Tuesday, June 9, 2009
Slow and Steady
Yesterday afternoon as I was hurrying off to get lunch, I was stopped at the corner by an elderly man. The man, as I recognized, was the gabbai (person in charge of the inner-workings) of the Gr"a Synagogue in my neighborhood. Being very old and unsteady, he asked me if I would help him make it across the street, and then to the door of the synagogue. Of course, I said that I would help him, and I walked with him arm-in-arm across the street. As we got closer to the synagogue, a car pulled up behind us, and in an attempt to rush us or move us, began to blow the horn. Immediately, I attempted to move out of the way, trying to lead the gabbai onto the sidewalk. He refused, and after asking me if I understood English, told me, "Slow and steady".
After helping the man reach his destination, I started thinking about what he told me: slow and steady. As I walked to lunch, I began to look around much more, stopping to see things that I might have missed previously. Ahead of me, a woman also stopped at each small garden, pressing her nose into the flowers surrounding each gate. The rest of the day, I tried to do everything and say everything with much more intent and concentration. Walking, eating, and praying especially, are much more meaningful that way.
This morning, as with last night, I prayed more slowly than usual, concentrating on the words that I was reading, and thinking more about what they meant. That's the wonderful thing about Hebrew. No matter how many times you've read a text, or how obvious the meaning seems to be, you can always make a new connection, definition, or understanding, whether through proximity, spelling difference, numerical value...there's always something new to find.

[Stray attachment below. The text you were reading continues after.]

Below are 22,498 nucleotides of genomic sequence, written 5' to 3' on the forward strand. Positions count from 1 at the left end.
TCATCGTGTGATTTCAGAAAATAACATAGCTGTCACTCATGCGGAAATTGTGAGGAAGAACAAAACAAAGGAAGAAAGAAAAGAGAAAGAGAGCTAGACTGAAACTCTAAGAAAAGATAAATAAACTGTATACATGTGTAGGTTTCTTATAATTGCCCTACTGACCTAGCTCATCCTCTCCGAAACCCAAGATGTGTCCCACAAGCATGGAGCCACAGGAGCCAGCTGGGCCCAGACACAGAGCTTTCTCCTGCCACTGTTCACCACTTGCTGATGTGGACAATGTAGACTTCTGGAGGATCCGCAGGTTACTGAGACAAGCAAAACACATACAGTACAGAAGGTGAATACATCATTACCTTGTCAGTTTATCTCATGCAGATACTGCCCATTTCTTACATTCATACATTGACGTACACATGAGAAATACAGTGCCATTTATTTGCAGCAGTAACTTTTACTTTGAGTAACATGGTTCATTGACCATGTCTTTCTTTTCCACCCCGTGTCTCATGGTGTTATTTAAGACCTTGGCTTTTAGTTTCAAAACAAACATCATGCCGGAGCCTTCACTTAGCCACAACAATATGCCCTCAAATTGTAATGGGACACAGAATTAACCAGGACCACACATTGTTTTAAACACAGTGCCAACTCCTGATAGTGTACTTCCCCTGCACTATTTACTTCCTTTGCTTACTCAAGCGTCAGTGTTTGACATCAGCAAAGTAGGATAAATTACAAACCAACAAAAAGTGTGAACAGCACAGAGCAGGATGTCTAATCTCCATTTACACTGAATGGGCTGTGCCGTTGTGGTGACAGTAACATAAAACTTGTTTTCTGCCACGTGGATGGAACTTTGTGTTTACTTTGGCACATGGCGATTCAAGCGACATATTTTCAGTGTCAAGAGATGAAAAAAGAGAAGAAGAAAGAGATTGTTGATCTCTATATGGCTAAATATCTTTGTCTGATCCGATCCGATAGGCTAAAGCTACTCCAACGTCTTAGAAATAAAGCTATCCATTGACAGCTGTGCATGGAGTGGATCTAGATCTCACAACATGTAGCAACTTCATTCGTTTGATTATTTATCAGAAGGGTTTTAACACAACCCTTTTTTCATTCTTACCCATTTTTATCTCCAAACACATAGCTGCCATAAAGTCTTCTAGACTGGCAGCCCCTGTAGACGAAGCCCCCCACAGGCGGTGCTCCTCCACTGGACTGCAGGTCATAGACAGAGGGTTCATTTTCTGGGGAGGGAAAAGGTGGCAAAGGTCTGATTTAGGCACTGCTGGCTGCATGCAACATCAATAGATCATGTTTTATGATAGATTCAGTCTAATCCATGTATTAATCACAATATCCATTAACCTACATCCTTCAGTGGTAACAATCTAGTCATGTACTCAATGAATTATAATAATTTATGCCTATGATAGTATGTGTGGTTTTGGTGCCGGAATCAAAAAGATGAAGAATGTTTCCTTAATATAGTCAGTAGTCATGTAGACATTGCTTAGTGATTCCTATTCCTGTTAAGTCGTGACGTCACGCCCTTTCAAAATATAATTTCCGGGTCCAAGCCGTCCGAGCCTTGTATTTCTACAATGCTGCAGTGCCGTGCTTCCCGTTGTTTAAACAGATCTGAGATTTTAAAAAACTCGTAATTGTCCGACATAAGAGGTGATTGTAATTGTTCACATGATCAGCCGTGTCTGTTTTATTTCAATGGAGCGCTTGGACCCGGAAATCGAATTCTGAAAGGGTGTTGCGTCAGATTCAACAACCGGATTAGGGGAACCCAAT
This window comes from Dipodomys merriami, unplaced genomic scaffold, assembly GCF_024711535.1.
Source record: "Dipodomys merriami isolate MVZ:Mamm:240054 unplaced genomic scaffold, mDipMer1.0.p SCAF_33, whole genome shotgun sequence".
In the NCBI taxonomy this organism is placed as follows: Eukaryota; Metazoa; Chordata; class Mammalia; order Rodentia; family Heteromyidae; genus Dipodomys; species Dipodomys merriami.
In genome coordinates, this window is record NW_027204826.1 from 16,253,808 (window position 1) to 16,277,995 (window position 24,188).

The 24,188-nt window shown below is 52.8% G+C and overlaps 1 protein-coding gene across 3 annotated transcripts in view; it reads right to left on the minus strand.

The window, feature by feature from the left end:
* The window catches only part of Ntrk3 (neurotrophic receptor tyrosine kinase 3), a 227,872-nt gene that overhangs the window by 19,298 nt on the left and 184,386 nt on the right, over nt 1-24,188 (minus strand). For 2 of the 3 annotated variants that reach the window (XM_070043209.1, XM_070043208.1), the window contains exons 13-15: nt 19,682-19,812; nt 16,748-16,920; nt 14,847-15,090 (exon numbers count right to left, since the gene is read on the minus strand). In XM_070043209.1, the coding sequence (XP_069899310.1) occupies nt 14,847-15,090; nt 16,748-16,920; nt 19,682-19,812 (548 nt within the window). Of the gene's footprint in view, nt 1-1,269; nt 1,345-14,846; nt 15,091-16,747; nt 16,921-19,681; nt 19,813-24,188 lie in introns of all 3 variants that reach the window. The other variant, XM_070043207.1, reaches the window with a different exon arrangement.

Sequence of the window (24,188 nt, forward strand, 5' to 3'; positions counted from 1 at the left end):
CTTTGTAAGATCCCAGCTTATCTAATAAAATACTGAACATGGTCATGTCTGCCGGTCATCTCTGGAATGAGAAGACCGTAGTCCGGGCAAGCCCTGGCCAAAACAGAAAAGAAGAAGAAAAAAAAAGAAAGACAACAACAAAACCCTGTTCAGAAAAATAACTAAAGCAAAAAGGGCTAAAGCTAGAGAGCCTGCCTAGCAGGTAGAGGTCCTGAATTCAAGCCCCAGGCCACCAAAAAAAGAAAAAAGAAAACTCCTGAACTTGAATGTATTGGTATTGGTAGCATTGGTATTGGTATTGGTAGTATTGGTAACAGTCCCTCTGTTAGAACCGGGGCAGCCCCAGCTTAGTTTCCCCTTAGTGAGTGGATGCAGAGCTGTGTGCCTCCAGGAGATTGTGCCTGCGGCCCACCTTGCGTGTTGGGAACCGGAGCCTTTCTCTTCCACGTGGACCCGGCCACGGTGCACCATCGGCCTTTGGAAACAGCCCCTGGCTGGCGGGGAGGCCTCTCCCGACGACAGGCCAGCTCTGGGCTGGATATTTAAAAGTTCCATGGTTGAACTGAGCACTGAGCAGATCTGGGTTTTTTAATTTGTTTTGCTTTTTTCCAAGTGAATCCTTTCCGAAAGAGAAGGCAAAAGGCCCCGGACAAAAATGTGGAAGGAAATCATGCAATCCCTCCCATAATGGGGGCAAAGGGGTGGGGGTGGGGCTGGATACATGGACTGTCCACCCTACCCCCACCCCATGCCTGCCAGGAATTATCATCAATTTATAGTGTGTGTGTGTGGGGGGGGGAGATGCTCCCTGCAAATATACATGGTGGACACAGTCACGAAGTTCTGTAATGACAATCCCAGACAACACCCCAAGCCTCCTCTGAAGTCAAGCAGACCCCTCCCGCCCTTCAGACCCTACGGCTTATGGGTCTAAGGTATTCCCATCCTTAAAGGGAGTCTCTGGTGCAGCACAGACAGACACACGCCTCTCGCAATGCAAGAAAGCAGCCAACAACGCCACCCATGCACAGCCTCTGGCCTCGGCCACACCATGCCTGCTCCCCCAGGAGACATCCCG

This is true of everything. Within the legal times for prayers, the earliest time that one is allowed to pray the morning prayer is after a time called "Mi SheYakir". This is when there is enough natural light, or should be enough natural light, to recognize the face of an acquaintance at the distance of four cubits. Knowing this halacha (law) I never thought more about it, until when I recently read an interesting lesson on the particular zman (time).
The story goes that a rabbi onced asked his students how one could tell that the night had ended and the day had begun. "Perhaps," one suggested, "it is when you can see an animal in the distance and determine whether it is a sheep or a dog." However, the rabbi answered that this was not the determinant. "Could it be," asked another, "that it is when you can see a tree in the distance and tell whether it is a fig tree or a peach tree?" Again, the rabbi answered that this was not how to tell when the night had ended. Finally, after all had suggested their own idea, they demanded that the rabbi tell them the answer. The rabbi looked at his students and said, "It is when you can look at the face of a man or woman and see your brother or your sister. Because if you cannot see this, then it is still night."